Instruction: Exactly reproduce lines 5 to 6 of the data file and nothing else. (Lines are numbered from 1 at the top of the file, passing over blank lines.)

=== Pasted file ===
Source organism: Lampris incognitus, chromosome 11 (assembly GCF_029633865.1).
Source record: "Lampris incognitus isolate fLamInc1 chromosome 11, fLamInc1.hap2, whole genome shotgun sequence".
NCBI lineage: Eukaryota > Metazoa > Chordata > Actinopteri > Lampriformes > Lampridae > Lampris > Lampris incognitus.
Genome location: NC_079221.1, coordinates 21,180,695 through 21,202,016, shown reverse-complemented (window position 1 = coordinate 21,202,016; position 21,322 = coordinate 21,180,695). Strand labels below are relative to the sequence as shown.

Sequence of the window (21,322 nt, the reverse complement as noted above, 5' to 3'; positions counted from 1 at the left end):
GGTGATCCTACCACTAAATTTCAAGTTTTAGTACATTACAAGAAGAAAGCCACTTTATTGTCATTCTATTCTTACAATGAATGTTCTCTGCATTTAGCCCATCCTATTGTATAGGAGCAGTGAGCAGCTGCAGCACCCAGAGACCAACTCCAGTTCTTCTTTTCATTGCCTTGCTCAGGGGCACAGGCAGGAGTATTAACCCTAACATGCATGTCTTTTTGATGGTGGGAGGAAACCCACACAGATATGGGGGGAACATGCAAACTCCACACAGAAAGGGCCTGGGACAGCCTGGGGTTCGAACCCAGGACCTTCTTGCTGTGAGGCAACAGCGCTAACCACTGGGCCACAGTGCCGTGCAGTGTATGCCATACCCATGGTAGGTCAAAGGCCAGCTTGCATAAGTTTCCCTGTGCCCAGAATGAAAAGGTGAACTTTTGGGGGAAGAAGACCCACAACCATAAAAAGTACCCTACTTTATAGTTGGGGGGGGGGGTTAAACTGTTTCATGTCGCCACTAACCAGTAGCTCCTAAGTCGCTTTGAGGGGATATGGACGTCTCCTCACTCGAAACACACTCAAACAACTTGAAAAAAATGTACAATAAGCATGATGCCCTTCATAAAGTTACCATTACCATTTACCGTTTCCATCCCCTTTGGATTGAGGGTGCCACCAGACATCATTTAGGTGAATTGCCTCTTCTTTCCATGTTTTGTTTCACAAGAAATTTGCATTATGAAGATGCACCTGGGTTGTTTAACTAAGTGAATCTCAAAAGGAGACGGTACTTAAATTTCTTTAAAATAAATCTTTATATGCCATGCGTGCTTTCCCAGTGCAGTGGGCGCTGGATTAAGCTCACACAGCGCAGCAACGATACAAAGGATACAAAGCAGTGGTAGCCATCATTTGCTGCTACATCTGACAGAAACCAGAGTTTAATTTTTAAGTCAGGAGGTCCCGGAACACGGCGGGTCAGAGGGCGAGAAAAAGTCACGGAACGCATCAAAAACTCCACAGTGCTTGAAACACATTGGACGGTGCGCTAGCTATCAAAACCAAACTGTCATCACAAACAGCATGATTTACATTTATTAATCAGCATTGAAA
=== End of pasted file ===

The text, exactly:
Sequence of the window (21,322 nt, the reverse complement as noted above, 5' to 3'; positions counted from 1 at the left end):
GGTGATCCTACCACTAAATTTCAAGTTTTAGTACATTACAAGAAGAAAGCCACTTTATTGTCATTCTATTCTTACAATGAATGTTCTCTGCATTTAGCCCATCCTATTGTATAGGAGCAGTGAGCAGCTGCAGCACCCAGAGACCAACTCCAGTTCTTCTTTTCATTGCCTTGCTCAGGGGCACAGGCAGGAGTATTAACCCTAACATGCATGTCTTTTTGATGGTGGGAGGAAACCCACACAGATATGGGGGGAACATGCAAACTCCACACAGAAAGGGCCTGGGACAGCCTGGGGTTCGAACCCAGGACCTTCTTGCTGTGAGGCAACAGCGCTAACCACTGGGCCACAGTGCCGTGCAGTGTATGCCATACCCATGGTAGGTCAAAGGCCAGCTTGCATAAGTTTCCCTGTGCCCAGAATGAAAAGGTGAACTTTTGGGGGAAGAAGACCCACAACCATAAAAAGTACCCTACTTTATAGTTGGGGGGGGGGGTTAAACTGTTTCATGTCGCCACTAACCAGTAGCTCCTAAGTCGCTTTGAGGGGATATGGACGTCTCCTCACTCGAAACACACTCAAACAACTTGAAAAAAATGTACAATAAGCATGATGCCCTTCATAAAGTTACCATTACCATTTACCGTTTCCATCCCCTTTGGATTGAGGGTGCCACCAGACATCATTTAGGTGAATTGCCTCTTCTTTCCATGTTTTGTTTCACAAGAAATTTGCATTATGAAGATGCACCTGGGTTGTTTAACTAAGTGAATCTCAAAAGGAGACGGTACTTAAATTTCTTTAAAATAAATCTTTATATGCCATGCGTGCTTTCCCAGTGCAGTGGGCGCTGGATTAAGCTCACACAGCGCAGCAACGATACAAAGGATACAAAGCAGTGGTAGCCATCATTTGCTGCTACATCTGACAGAAACCAGAGTTTAATTTTTAAGTCAGGAGGTCCCGGAACACGGCGGGTCAGAGGGCGAGAAAAAGTCACGGAACGCATCAAAAACTCCACAGTGCTTGAAACACATTGGACGGTGCGCTAGCTATCAAAACCAAACTGTCATCACAAACAGCATGATTTACATTTATTAATCAGCATTGAAA